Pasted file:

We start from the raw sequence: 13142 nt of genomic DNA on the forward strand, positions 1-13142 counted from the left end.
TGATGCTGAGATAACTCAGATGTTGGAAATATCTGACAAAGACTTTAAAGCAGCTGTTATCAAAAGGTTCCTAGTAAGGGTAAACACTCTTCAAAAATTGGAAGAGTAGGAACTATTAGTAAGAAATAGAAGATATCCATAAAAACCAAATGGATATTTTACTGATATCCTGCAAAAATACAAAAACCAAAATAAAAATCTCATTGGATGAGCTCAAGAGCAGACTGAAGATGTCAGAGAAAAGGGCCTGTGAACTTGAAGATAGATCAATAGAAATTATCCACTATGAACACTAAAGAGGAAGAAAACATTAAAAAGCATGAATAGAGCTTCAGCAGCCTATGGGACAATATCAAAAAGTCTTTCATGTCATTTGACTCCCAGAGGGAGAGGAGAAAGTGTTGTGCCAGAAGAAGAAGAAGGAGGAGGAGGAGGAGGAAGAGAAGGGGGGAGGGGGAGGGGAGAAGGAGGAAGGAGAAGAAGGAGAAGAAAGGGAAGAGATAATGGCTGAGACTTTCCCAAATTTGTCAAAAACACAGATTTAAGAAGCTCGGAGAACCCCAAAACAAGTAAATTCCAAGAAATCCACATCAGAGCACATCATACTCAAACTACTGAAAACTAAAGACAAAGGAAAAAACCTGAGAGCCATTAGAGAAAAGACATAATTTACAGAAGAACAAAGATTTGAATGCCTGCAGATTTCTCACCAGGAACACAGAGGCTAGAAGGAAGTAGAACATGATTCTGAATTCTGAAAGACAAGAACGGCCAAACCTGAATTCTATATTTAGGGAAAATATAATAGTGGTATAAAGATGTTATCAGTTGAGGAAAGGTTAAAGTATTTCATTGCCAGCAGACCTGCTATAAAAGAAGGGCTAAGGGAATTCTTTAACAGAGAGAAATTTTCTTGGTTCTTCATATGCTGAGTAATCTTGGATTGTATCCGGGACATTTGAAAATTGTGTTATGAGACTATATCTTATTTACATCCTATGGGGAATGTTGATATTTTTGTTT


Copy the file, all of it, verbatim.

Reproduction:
We start from the raw sequence: 13142 nt of genomic DNA on the forward strand, positions 1-13142 counted from the left end.
TGATGCTGAGATAACTCAGATGTTGGAAATATCTGACAAAGACTTTAAAGCAGCTGTTATCAAAAGGTTCCTAGTAAGGGTAAACACTCTTCAAAAATTGGAAGAGTAGGAACTATTAGTAAGAAATAGAAGATATCCATAAAAACCAAATGGATATTTTACTGATATCCTGCAAAAATACAAAAACCAAAATAAAAATCTCATTGGATGAGCTCAAGAGCAGACTGAAGATGTCAGAGAAAAGGGCCTGTGAACTTGAAGATAGATCAATAGAAATTATCCACTATGAACACTAAAGAGGAAGAAAACATTAAAAAGCATGAATAGAGCTTCAGCAGCCTATGGGACAATATCAAAAAGTCTTTCATGTCATTTGACTCCCAGAGGGAGAGGAGAAAGTGTTGTGCCAGAAGAAGAAGAAGGAGGAGGAGGAGGAGGAAGAGAAGGGGGGAGGGGGAGGGGAGAAGGAGGAAGGAGAAGAAGGAGAAGAAAGGGAAGAGATAATGGCTGAGACTTTCCCAAATTTGTCAAAAACACAGATTTAAGAAGCTCGGAGAACCCCAAAACAAGTAAATTCCAAGAAATCCACATCAGAGCACATCATACTCAAACTACTGAAAACTAAAGACAAAGGAAAAAACCTGAGAGCCATTAGAGAAAAGACATAATTTACAGAAGAACAAAGATTTGAATGCCTGCAGATTTCTCACCAGGAACACAGAGGCTAGAAGGAAGTAGAACATGATTCTGAATTCTGAAAGACAAGAACGGCCAAACCTGAATTCTATATTTAGGGAAAATATAATAGTGGTATAAAGATGTTATCAGTTGAGGAAAGGTTAAAGTATTTCATTGCCAGCAGACCTGCTATAAAAGAAGGGCTAAGGGAATTCTTTAACAGAGAGAAATTTTCTTGGTTCTTCATATGCTGAGTAATCTTGGATTGTATCCGGGACATTTGAAAATTGTGTTATGAGACTATATCTTATTTACATCCTATGGGGAATGTTGATATTTTTGTTT